I know it is almost Father’s Day, but this topic has come up in multiple conversations over the last few weeks and I felt that I wanted to share it more widely. What I am about to share I fully realize is not everyone’s experience, but it is mine.
When I hear talks in church about how the “world” devalues motherhood I have to roll my eyes a bit, because the only devaluing of motherhood I have ever experienced has been from members of the church. So I am writing out two of my crazy experiences because there is no other word for them than crazy. I have more personal stories and stories I have collected from other women a long the way. But here are two:
#1- I had our first child my last year as an undergrad at BYU. Ironically enough I was a Marriage, Family, and Human Development major. This story happened in an MFHD class.
On the first day of class the professor stood up and announced before we even went over the syllabus that “if you were pregnant it was your own choice, and I will make not exceptions, you are to be at every test and the final and hand in all papers on time, and if you happen to go into labor early I will make no accommodations.” I think there were probably 5 pregnant women in that class and I think we all exchanged shocked looks. My due date was that semester’s first reading day. And thankfully this child is very punctual. I had her early in the morning and was released from the hospital the night before finals, this class happened to have the final on the first day.
My labor had not been easy, in the end I hemorrhaged and began to go into shock Which resulted in a lot of extra IV fluid and Pitocin. My feet were already swollen, but still doubled to about 4x the normal size, even the nurses made comments. So when I tried to get dressed to take my final my feet would not fit in my shoes. My husband offered to let me wear his shoes which ended with crying. But I decided I could hold my feet over my head long enough for the fluid to go down my legs and then shove my feet in the shoes really fast. Luckily it worked. So I go off to my final swollen, still bleeding a lot, and feeling like I got hit by a semi (those who have easy births need not comment).
I sat on a hard BYU desk chair for two hours while I took my final. All the time thinking why am I here. Why could we not have worked something out for before I had the baby. But of course I didn’t say anything. As I was walking out I handed in my test and the professor said “You look pretty good for just having a baby” and I think I was stunned into horrified silence.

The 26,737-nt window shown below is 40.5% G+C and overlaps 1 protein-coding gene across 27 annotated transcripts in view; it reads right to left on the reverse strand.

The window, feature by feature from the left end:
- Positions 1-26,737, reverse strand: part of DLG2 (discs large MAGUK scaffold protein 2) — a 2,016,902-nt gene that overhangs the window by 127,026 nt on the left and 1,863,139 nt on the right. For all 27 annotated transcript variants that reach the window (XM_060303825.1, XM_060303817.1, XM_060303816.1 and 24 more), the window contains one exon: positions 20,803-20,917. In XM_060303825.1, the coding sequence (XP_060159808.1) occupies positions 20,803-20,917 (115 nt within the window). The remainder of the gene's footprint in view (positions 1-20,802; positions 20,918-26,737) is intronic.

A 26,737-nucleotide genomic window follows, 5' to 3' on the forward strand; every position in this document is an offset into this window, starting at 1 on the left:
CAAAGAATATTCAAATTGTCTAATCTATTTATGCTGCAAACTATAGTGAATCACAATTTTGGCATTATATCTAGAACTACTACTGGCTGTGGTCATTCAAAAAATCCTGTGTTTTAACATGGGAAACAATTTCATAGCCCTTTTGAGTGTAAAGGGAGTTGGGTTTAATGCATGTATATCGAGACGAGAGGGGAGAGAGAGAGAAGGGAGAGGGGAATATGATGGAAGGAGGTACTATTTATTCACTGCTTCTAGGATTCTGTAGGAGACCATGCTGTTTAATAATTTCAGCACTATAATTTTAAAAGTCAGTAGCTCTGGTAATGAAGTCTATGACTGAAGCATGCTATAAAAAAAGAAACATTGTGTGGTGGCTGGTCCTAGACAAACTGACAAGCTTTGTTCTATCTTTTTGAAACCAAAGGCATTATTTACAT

#2 – When I decided I wanted to go back to school I decided BYU would be the most logical option. We were still living in Orem, and with 4 kids it would be the most logistically possible. I had hurt my hip when I was pregnant and driving to the U of U would have been physically and logistically impossible on the bus. And I ignorantly thought that BYU would consider the 7 years I took off with small kids, putting a husband in grad school, and starting a company, would count for something. But I was shocked and crushed when first the MFHD department told me that motherhood did not count. I remember the first professor asked me what I had been doing, and then he looked sad and told me that didn’t really count at BYU. I thought he was just a bit off, so I went to professor after professor and they all told me similar tales. I was also told that going back to BYU would be impossible since they have an understandable one undergrad policy. But the classes I needed were not offered by independent study or at UVU. I also found it so hard to find a professor who would let me do volunteer research experience (for free). I had never believed that staying home was a waste of time or not worth my effort until the very professors who told us to stay home and used studies and church leaders to back it up looked into my face and told me it didn’t count.
Over the years as I have pondered on these experiences and my swapped tales with other academics I have come to see that BYU was the exception to the norm. I have never once felt at Cambridge or Kings College London or London School of Economics that my choice to stay home was wasted. I often get comments that are positive and reaffirming and willing to work around sick kids or any other complications that might arise. And looking back I wonder how much damage is done to women in the church who against all odds want to go back to school at BYU but are told they wasted their time and talents staying home. I think it is a shame that a university that is run by a church that believes in families and the value of motherhood would so quickly discount its value.
I recently read a book titled If Women Counted and as I read the book I thought the only times I have felt like I did not count was in a church setting. The only time I felt that my voice did not matter was in a church setting. It has never been out in the “world” that I have felt my life choices were wrong, or that I had nothing to say, it was from the people who told me it was the only thing I should want to do with my life. I wish I had more answers to why I feel motherhood is not really valued as much as we think it is. Maybe it has something to do with the tragedy of the commons- its just expected and therefore not unique or valued. I am not really sure. But I do know that I don’t want women to think that the world is somehow devaluing their work, while the church is the only place that honors it, because that is the only message they hear, because it happens in the church too. The rest of civilization does a very poor job at valuing the work of women but the Mormon dynamic of black and white thinking is never helpful- we do it too, and sometimes worse than others.